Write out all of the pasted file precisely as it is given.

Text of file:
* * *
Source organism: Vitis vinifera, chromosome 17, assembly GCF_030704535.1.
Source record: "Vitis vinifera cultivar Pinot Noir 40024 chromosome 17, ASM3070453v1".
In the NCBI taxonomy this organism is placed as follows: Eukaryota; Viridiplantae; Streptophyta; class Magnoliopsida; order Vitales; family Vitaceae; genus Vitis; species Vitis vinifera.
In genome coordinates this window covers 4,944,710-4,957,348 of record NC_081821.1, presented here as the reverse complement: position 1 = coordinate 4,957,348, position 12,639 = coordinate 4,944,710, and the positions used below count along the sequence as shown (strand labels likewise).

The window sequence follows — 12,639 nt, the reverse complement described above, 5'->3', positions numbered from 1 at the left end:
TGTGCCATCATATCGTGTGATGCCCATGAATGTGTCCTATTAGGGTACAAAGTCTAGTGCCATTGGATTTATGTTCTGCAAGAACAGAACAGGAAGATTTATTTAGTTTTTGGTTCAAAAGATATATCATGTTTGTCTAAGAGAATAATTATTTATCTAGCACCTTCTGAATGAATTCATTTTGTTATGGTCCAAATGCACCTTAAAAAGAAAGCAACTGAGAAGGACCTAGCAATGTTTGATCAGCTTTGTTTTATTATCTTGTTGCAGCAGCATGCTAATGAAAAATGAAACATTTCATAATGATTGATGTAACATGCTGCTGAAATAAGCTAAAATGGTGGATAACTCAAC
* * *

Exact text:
Source organism: Vitis vinifera, chromosome 17, assembly GCF_030704535.1.
Source record: "Vitis vinifera cultivar Pinot Noir 40024 chromosome 17, ASM3070453v1".
In the NCBI taxonomy this organism is placed as follows: Eukaryota; Viridiplantae; Streptophyta; class Magnoliopsida; order Vitales; family Vitaceae; genus Vitis; species Vitis vinifera.
In genome coordinates this window covers 4,944,710-4,957,348 of record NC_081821.1, presented here as the reverse complement: position 1 = coordinate 4,957,348, position 12,639 = coordinate 4,944,710, and the positions used below count along the sequence as shown (strand labels likewise).

The window sequence follows — 12,639 nt, the reverse complement described above, 5'->3', positions numbered from 1 at the left end:
TGTGCCATCATATCGTGTGATGCCCATGAATGTGTCCTATTAGGGTACAAAGTCTAGTGCCATTGGATTTATGTTCTGCAAGAACAGAACAGGAAGATTTATTTAGTTTTTGGTTCAAAAGATATATCATGTTTGTCTAAGAGAATAATTATTTATCTAGCACCTTCTGAATGAATTCATTTTGTTATGGTCCAAATGCACCTTAAAAAGAAAGCAACTGAGAAGGACCTAGCAATGTTTGATCAGCTTTGTTTTATTATCTTGTTGCAGCAGCATGCTAATGAAAAATGAAACATTTCATAATGATTGATGTAACATGCTGCTGAAATAAGCTAAAATGGTGGATAACTCAAC